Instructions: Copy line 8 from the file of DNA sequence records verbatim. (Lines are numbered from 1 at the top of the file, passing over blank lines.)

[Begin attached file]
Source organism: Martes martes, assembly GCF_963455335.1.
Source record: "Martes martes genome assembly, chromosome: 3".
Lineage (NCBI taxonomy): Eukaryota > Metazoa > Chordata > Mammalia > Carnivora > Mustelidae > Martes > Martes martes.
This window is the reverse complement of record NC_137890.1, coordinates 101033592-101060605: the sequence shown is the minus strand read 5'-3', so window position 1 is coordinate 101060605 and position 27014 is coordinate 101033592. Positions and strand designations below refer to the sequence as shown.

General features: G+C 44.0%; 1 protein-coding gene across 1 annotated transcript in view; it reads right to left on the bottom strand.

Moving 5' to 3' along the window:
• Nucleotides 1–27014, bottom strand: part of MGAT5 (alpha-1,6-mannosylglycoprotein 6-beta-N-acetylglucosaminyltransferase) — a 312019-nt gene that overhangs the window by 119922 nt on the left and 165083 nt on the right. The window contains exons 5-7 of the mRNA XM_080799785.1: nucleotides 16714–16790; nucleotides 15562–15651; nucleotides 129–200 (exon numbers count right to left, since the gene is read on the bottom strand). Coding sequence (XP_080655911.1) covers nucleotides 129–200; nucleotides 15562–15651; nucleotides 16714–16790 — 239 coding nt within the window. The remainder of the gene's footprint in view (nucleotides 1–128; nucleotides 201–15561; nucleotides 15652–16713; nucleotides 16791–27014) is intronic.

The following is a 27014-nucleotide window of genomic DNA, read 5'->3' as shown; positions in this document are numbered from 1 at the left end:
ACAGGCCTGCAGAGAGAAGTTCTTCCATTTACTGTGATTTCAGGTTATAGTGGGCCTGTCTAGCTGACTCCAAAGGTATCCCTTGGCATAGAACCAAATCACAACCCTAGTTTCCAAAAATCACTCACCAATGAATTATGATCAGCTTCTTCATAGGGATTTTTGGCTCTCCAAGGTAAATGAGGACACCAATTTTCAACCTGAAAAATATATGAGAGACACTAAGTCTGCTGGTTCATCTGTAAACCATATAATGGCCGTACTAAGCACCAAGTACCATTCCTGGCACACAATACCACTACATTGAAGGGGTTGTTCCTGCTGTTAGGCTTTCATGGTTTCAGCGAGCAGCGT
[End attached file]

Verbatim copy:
The following is a 27014-nucleotide window of genomic DNA, read 5'->3' as shown; positions in this document are numbered from 1 at the left end: